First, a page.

Walking was the main mode of travel in past times for the people of Andros but nowadays most walking is done for recreation and exercise. The non profit organization ‘Andros Research Center” has initiated the project ‘Andros Routes’ for the restoration and mapping of old paths on Andros and organises walks which are combined with care and maintenance of those paths. Duration of the walks is between two and six hours mainly on country routes, visiting points of interest and often passing though villages and towns.

Terms of participation

Taking part in walks organised by ‘Andros Routes’ implies acceptance of the following terms:

  1. Participants must be 18 years of age or older. Younger persons and children must be accompanied by a responsible adult over 18.
  2. Those taking part in the walks are responsible for their own safety as well as that of the children in their charge, and they accept:
  • the dangers involved in walking and in particular hill walking
  • responsibility for their own safety
  • they relinquish any claim against the ‘Andros Routes’ volunteers.

The non profit organization ‘Andros Research Center” does not accept any responsibility for those participating in walks.

Degree of difficulty of routes

‘Andros Routes’ walks are categorised in accordance with the European accreditation system as follows:

Easy (yellow sign): level or with easy gradients, suitable for inexperienced walkers.

Medium (blue sign): hilly route, possibly narrow with significant gradient. It requires basic trekking skills and good fitness.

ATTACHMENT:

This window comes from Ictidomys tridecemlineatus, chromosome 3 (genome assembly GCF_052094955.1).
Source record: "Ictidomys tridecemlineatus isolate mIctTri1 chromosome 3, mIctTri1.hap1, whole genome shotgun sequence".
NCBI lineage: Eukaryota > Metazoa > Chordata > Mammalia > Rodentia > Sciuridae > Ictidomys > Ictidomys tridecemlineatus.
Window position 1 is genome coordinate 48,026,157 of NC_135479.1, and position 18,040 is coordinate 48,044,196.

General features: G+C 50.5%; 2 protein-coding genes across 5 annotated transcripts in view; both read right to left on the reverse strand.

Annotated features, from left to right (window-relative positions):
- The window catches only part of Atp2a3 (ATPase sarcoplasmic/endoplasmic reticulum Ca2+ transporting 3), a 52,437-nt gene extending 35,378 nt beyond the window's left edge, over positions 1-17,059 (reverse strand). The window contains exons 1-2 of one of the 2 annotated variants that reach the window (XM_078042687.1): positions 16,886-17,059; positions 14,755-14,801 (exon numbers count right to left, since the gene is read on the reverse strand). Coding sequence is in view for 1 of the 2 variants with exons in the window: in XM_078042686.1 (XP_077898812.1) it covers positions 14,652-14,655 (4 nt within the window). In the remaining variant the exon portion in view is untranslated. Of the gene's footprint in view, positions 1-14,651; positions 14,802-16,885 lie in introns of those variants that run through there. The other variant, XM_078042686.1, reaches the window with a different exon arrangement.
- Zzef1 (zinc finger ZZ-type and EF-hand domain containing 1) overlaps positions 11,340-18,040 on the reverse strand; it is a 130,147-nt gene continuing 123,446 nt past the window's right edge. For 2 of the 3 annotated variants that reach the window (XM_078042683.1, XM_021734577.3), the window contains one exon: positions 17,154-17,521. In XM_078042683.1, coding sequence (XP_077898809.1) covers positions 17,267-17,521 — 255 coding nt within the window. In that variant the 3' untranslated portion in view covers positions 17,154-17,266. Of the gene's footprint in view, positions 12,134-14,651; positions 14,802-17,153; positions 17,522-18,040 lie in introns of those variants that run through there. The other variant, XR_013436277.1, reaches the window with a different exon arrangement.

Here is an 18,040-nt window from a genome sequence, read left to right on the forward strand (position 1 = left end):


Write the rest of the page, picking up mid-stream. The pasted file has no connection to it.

Difficult (red sign): Mountain route with narrow sections and steep gradients. Rocky sections may require scrambling ability. There is danger of falling. Suitable only for physically fit and experienced walkers.

Rules of conduct for safety during the walks


  • must not overtake the leader
  • must not leave large gaps in front of them and lose visual contact with the rest of the group
  • must not turn the walk into a race, they must maintain a steady pace
  • should follow the route without detours
  • if unsure about their own ability should place themselves near the front of the group where the pace is more even
  • must cooperate with the leader so that progress is unhindered, pleasant and safe.
  • must not pick flowers and plants and damage the environment
  • must not leave rubbish (and cigarette ends)
  • must leave gates as they find them, either closed or open
  • must take care of children and make sure they are safe and have a pleasant time
  • must never light a fire
  • if they need a ‘toilet’ they must go 10m away from the group, behind bushes and 50m from water springs
  • must not overestimate their ability.

Personal safety and comfort

It is necessary for walkers to have with them a back pack to carry clothes, food and drink, maps etc

Hat and sun glasses

A hat offers protection from the sun and the cold. As many paths pass under trees there is danger of head injuries and scratches. A hat can minimise that danger. Sun glasses are necessary in order to protect the eyes against the Mediterranean sun.


Clothes must be comfortable and suitable for the weather so as not to lead to overheating or feeling cold. A waterproof jacket is recommended in wet weather.


Correct choice of footwear is most important for a comfortable and safe walk. Trainers are light and suitable for easy routes whereas a good pair of walking boots is a better choice in mountain terrain and bad weather.

The walk organiser may refuse to allow a person to join in if clothing and footwear are deemed to be unsuitable for the conditions.

Food, water

It is necessary, particularly in long walks, to carry food and water (not in a glass bottle). Usually there is a scheduled stop halfway, often by one of the many springs of Andros, for a rest, food and drink